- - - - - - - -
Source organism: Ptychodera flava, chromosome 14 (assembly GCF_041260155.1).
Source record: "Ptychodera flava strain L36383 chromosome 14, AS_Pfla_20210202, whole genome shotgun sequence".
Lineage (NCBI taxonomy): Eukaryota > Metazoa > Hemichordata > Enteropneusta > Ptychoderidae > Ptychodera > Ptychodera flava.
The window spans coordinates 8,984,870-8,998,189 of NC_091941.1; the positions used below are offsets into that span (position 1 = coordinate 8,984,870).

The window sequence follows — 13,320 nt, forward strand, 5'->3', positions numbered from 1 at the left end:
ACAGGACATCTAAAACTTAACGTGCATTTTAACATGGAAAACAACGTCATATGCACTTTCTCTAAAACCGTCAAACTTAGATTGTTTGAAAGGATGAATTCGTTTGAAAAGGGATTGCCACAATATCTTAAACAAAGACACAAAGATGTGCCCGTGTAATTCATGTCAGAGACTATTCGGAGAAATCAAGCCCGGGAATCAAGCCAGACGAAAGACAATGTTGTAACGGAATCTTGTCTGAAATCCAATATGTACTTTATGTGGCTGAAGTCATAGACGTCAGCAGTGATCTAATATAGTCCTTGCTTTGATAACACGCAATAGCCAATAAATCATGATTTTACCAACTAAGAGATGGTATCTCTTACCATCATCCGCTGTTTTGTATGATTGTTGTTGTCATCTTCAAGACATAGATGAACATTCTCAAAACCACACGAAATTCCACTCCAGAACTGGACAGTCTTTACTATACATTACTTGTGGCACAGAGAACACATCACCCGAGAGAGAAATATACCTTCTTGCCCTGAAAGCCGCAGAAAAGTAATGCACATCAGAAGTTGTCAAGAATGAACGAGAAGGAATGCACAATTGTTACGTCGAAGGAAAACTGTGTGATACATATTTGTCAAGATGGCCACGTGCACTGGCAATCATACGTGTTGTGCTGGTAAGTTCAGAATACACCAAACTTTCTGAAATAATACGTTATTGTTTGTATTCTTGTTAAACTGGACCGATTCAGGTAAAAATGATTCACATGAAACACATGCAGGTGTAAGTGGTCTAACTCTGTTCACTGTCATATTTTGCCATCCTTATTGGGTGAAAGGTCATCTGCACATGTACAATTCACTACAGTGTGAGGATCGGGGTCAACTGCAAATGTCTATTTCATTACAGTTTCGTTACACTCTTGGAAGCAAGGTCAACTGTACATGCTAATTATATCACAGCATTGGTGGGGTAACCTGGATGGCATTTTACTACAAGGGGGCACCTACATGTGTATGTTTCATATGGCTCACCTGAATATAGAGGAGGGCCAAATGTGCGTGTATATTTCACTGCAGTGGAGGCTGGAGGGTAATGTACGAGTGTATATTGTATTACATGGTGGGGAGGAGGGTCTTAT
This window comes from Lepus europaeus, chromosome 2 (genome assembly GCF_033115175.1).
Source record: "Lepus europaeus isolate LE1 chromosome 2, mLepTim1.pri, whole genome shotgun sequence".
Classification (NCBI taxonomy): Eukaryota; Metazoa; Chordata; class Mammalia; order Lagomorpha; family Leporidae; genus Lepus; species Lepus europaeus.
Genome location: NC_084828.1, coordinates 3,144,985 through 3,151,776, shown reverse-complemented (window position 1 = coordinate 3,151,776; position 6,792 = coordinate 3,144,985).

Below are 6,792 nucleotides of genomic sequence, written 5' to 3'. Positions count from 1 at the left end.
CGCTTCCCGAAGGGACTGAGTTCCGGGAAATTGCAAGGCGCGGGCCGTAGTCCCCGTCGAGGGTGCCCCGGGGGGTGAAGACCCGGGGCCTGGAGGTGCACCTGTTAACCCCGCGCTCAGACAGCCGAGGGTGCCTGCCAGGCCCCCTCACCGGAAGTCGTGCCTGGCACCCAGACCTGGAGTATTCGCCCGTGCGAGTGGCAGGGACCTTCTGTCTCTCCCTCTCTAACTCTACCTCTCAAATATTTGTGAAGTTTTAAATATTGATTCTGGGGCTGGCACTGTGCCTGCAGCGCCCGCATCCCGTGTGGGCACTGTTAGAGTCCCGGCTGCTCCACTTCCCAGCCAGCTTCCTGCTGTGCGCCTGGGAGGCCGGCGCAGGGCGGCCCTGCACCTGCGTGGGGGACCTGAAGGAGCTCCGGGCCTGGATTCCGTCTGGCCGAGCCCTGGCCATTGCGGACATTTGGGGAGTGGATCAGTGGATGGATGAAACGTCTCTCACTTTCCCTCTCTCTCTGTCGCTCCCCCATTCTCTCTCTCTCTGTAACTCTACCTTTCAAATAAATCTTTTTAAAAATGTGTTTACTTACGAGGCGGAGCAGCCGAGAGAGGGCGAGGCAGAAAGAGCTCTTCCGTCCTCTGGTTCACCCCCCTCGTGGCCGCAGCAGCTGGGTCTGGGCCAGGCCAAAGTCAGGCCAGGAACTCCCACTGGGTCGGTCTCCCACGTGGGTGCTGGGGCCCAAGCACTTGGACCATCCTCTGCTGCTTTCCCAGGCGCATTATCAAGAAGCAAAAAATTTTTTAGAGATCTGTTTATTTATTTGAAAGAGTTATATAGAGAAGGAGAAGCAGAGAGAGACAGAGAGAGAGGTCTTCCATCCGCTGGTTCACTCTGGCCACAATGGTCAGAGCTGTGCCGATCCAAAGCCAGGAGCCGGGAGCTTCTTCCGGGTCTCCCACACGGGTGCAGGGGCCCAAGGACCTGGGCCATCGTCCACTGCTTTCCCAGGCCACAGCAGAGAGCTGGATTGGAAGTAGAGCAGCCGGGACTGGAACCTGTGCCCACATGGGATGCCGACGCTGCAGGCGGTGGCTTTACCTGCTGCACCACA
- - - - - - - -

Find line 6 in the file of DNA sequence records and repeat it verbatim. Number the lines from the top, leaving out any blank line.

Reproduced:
ACAGGACATCTAAAACTTAACGTGCATTTTAACATGGAAAACAACGTCATATGCACTTTCTCTAAAACCGTCAAACTTAGATTGTTTGAAAGGATGAATTCGTTTGAAAAGGGATTGCCACAATATCTTAAACAAAGACACAAAGATGTGCCCGTGTAATTCATGTCAGAGACTATTCGGAGAAATCAAGCCCGGGAATCAAGCCAGACGAAAGACAATGTTGTAACGGAATCTTGTCTGAAATCCAATATGTACTTTATGTGGCTGAAGTCATAGACGTCAGCAGTGATCTAATATAGTCCTTGCTTTGATAACACGCAATAGCCAATAAATCATGATTTTACCAACTAAGAGATGGTATCTCTTACCATCATCCGCTGTTTTGTATGATTGTTGTTGTCATCTTCAAGACATAGATGAACATTCTCAAAACCACACGAAATTCCACTCCAGAACTGGACAGTCTTTACTATACATTACTTGTGGCACAGAGAACACATCACCCGAGAGAGAAATATACCTTCTTGCCCTGAAAGCCGCAGAAAAGTAATGCACATCAGAAGTTGTCAAGAATGAACGAGAAGGAATGCACAATTGTTACGTCGAAGGAAAACTGTGTGATACATATTTGTCAAGATGGCCACGTGCACTGGCAATCATACGTGTTGTGCTGGTAAGTTCAGAATACACCAAACTTTCTGAAATAATACGTTATTGTTTGTATTCTTGTTAAACTGGACCGATTCAGGTAAAAATGATTCACATGAAACACATGCAGGTGTAAGTGGTCTAACTCTGTTCACTGTCATATTTTGCCATCCTTATTGGGTGAAAGGTCATCTGCACATGTACAATTCACTACAGTGTGAGGATCGGGGTCAACTGCAAATGTCTATTTCATTACAGTTTCGTTACACTCTTGGAAGCAAGGTCAACTGTACATGCTAATTATATCACAGCATTGGTGGGGTAACCTGGATGGCATTTTACTACAAGGGGGCACCTACATGTGTATGTTTCATATGGCTCACCTGAATATAGAGGAGGGCCAAATGTGCGTGTATATTTCACTGCAGTGGAGGCTGGAGGGTAATGTACGAGTGTATATTGTATTACATGGTGGGGAGGAGGGTCTTAT